baird4_JPG_t285A couple of weeks ago I attended the Wilderness Canoe Symposium in Toronto with my buddy Andy. It's a fantastic event made up of well known (and some not-so-well-known) canoeists who present on amazing far northern adventures. The only problem is that Andy and I have noticed the last couple of years that we seem to be the youngest in attendance, and we grew ever concerned over the future of canoeing because of that.

Well, we no longer have to worry. The audience at the last show had a group of young adults in attendance (which were thankfully a multi-cultural mix as well). They were there to check out two presenters — Jim and Ted Baird. These brothers had an amazing presentation on the Kuujjua River trip and had the audience awe-struck with the stories, humor, and photos. Good job guys!

Here's a break down of their journey. It's amazing.

High Arctic & High Adventure

The Kuujjua River and Beaufort Sea Canoe Expedition in a nut shell

Our experiences on this five week journey 586 km above the Arctic Circle included hearing amazing survival stories from Inuit in the communities we visited. My brother Ted and I also came across a 5000 year old campsite where we found stone arrowheads. Wildlife encounters were the norm on this river; we were followed by a pack of Arctic wolves. Caribou and Muskoxen were sighted regularly. Ted and I strapped a pair of antlers and bleached musk-ox skulls to the top of our spray deck as part of our daily routine. We brought these treasures home with us. We also were lucky enough to find a Polar Bear skull that returned home as well. At times during the expedition my thoughts drifted to feats of the first explorers like Henry Hudson who sailed into Hudson Bay (named for him) thinking he had found the fabled Northwest Passage only to reach a dead end when the ice trapped his ship in James Bay. The final days saw our adventure heightened to very dangerous levels as we paddled past towering cliffs lining the shore of Minto Inlet on the Beaufort Sea. I was scared for my life as we were being pounded by a storm that was creating ten foot swells. We paddled franticly with no place to take-out alongside the massive cliffs. We lived through this to find a rock cairn that was built by an 1850's exploration party in search of the ill fated Franklin Expedition. If we had knocked down this cairn (not that we would have of course) we would have found a one-hundred and sixty year old message inside. The cairn remains standing in the Arctic winds holding its secret for the next travelers to contemplate.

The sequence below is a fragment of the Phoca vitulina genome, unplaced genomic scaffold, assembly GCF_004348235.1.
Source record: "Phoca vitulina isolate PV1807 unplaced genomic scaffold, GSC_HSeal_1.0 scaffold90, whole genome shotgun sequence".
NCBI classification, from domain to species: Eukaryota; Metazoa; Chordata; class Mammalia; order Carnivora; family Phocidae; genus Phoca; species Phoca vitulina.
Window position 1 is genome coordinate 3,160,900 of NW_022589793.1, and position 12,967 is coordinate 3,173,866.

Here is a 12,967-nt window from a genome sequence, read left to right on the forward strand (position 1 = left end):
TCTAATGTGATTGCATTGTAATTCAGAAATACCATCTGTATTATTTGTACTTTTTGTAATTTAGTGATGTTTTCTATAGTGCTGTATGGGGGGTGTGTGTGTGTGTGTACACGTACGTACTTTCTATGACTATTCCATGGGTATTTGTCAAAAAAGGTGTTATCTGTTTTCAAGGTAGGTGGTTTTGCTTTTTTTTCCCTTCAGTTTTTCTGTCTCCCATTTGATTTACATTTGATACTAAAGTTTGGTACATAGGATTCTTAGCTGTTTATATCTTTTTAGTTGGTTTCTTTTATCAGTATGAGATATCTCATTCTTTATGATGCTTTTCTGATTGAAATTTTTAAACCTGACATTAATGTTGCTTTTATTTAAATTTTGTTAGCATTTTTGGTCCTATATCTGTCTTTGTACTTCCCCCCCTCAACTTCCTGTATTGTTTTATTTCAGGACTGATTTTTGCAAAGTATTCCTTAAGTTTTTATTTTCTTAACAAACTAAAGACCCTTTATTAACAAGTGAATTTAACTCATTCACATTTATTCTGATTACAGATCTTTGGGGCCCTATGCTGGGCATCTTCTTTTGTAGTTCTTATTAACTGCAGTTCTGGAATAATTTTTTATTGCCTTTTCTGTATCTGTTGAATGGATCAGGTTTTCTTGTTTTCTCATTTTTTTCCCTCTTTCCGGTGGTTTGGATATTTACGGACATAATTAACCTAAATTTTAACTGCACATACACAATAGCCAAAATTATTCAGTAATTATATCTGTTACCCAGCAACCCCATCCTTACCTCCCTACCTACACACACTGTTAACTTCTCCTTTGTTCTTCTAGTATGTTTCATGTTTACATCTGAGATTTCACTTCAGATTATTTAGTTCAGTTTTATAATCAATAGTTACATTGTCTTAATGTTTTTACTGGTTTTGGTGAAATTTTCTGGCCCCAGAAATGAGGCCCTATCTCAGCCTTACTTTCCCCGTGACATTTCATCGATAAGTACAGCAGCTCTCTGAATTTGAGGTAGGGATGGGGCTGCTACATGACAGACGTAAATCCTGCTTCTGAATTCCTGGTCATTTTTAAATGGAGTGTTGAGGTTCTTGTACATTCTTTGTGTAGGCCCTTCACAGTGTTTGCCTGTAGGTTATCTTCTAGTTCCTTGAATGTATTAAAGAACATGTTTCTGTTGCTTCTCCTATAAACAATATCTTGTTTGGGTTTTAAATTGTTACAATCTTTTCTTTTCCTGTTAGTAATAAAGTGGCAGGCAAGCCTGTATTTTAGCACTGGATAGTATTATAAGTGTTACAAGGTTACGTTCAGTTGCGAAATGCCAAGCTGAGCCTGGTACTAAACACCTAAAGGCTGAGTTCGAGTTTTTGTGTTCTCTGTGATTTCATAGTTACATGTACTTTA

• Jim Baird